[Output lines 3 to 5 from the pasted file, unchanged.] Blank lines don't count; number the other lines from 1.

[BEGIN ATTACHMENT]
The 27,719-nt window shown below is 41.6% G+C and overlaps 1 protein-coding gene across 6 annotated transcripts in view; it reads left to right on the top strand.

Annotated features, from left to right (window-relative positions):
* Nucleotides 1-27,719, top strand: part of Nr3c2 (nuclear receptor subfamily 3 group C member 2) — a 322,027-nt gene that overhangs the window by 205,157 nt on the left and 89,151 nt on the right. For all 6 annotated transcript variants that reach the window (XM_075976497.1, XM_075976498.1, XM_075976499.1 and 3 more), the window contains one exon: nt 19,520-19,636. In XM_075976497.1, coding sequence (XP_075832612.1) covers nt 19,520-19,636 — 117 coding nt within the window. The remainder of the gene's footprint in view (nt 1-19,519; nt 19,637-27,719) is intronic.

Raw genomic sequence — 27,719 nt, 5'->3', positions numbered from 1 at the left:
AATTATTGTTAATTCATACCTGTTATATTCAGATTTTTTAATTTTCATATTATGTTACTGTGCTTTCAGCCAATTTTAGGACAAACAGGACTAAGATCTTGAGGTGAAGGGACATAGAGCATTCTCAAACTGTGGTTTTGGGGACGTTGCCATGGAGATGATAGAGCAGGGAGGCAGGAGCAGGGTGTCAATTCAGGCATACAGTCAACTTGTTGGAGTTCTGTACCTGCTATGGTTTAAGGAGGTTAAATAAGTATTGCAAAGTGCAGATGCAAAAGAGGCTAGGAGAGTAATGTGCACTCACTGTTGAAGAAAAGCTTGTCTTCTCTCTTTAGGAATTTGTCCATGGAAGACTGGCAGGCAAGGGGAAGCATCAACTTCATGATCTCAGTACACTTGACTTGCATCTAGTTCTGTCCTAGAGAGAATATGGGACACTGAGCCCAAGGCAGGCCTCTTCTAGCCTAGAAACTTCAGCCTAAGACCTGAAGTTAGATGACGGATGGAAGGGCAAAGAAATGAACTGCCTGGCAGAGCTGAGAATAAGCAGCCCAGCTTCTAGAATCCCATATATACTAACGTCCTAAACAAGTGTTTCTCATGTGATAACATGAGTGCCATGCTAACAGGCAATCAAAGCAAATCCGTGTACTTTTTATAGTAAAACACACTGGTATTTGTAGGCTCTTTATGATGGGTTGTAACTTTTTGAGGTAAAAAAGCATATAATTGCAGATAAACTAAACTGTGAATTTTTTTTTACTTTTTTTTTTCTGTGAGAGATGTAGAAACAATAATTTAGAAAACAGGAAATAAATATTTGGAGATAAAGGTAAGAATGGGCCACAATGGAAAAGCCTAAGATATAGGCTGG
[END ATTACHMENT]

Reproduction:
* Nucleotides 1-27,719, top strand: part of Nr3c2 (nuclear receptor subfamily 3 group C member 2) — a 322,027-nt gene that overhangs the window by 205,157 nt on the left and 89,151 nt on the right. For all 6 annotated transcript variants that reach the window (XM_075976497.1, XM_075976498.1, XM_075976499.1 and 3 more), the window contains one exon: nt 19,520-19,636. In XM_075976497.1, coding sequence (XP_075832612.1) covers nt 19,520-19,636 — 117 coding nt within the window. The remainder of the gene's footprint in view (nt 1-19,519; nt 19,637-27,719) is intronic.

Raw genomic sequence — 27,719 nt, 5'->3', positions numbered from 1 at the left:
AATTATTGTTAATTCATACCTGTTATATTCAGATTTTTTAATTTTCATATTATGTTACTGTGCTTTCAGCCAATTTTAGGACAAACAGGACTAAGATCTTGAGGTGAAGGGACATAGAGCATTCTCAAACTGTGGTTTTGGGGACGTTGCCATGGAGATGATAGAGCAGGGAGGCAGGAGCAGGGTGTCAATTCAGGCATACAGTCAACTTGTTGGAGTTCTGTACCTGCTATGGTTTAAGGAGGTTAAATAAGTATTGCAAAGTGCAGATGCAAAAGAGGCTAGGAGAGTAATGTGCACTCACTGTTGAAGAAAAGCTTGTCTTCTCTCTTTAGGAATTTGTCCATGGAAGACTGGCAGGCAAGGGGAAGCATCAACTTCATGATCTCAGTACACTTGACTTGCATCTAGTTCTGTCCTAGAGAGAATATGGGACACTGAGCCCAAGGCAGGCCTCTTCTAGCCTAGAAACTTCAGCCTAAGACCTGAAGTTAGATGACGGATGGAAGGGCAAAGAAATGAACTGCCTGGCAGAGCTGAGAATAAGCAGCCCAGCTTCTAGAATCCCATATATACTAACGTCCTAAACAAGTGTTTCTCATGTGATAACATGAGTGCCATGCTAACAGGCAATCAAAGCAAATCCGTGTACTTTTTATAGTAAAACACACTGGTATTTGTAGGCTCTTTATGATGGGTTGTAACTTTTTGAGGTAAAAAAGCATATAATTGCAGATAAACTAAACTGTGAATTTTTTTTTACTTTTTTTTTTCTGTGAGAGATGTAGAAACAATAATTTAGAAAACAGGAAATAAATATTTGGAGATAAAGGTAAGAATGGGCCACAATGGAAAAGCCTAAGATATAGGCTGG